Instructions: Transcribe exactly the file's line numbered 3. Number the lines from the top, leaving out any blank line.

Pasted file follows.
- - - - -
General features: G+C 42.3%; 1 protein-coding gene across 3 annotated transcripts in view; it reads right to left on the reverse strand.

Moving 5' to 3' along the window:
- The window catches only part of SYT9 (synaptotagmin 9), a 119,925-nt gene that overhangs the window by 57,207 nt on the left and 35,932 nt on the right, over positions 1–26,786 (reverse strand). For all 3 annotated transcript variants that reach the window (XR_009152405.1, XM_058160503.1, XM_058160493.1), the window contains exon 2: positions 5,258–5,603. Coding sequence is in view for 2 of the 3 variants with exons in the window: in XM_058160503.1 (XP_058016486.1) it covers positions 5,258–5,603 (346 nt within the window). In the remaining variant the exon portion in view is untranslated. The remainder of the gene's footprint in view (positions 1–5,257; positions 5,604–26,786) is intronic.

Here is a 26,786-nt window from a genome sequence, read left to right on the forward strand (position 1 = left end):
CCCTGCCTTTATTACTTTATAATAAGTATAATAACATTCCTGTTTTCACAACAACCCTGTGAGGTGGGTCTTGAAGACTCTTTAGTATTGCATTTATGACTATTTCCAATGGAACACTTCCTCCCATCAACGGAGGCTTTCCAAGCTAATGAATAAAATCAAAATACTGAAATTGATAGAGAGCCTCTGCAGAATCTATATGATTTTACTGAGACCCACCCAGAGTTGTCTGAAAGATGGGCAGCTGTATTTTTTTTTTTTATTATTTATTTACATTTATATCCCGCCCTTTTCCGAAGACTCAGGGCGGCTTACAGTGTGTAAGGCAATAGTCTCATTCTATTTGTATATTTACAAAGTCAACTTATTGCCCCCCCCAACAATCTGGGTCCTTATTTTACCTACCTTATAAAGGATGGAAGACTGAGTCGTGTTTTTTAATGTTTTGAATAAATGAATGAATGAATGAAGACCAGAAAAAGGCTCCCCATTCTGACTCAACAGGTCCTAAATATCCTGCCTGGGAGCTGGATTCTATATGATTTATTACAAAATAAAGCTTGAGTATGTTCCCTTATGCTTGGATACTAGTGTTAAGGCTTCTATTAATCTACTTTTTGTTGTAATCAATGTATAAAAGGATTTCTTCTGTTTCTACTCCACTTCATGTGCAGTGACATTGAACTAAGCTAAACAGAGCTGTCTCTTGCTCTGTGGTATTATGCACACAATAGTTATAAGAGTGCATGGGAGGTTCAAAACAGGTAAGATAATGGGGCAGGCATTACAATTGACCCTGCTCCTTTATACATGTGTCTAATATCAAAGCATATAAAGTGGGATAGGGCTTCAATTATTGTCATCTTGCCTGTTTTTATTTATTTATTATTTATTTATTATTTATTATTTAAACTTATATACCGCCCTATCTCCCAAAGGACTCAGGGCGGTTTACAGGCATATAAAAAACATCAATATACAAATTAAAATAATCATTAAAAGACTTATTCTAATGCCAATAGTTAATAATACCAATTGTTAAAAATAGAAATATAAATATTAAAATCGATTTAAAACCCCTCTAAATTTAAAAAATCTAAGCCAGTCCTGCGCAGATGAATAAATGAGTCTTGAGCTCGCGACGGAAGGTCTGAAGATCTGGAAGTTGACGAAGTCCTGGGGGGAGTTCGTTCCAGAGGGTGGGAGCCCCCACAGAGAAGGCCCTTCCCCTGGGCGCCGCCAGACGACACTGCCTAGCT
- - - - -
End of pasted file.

- The window catches only part of SYT9 (synaptotagmin 9), a 119,925-nt gene that overhangs the window by 57,207 nt on the left and 35,932 nt on the right, over positions 1–26,786 (reverse strand). For all 3 annotated transcript variants that reach the window (XR_009152405.1, XM_058160503.1, XM_058160493.1), the window contains exon 2: positions 5,258–5,603. Coding sequence is in view for 2 of the 3 variants with exons in the window: in XM_058160503.1 (XP_058016486.1) it covers positions 5,258–5,603 (346 nt within the window). In the remaining variant the exon portion in view is untranslated. The remainder of the gene's footprint in view (positions 1–5,257; positions 5,604–26,786) is intronic.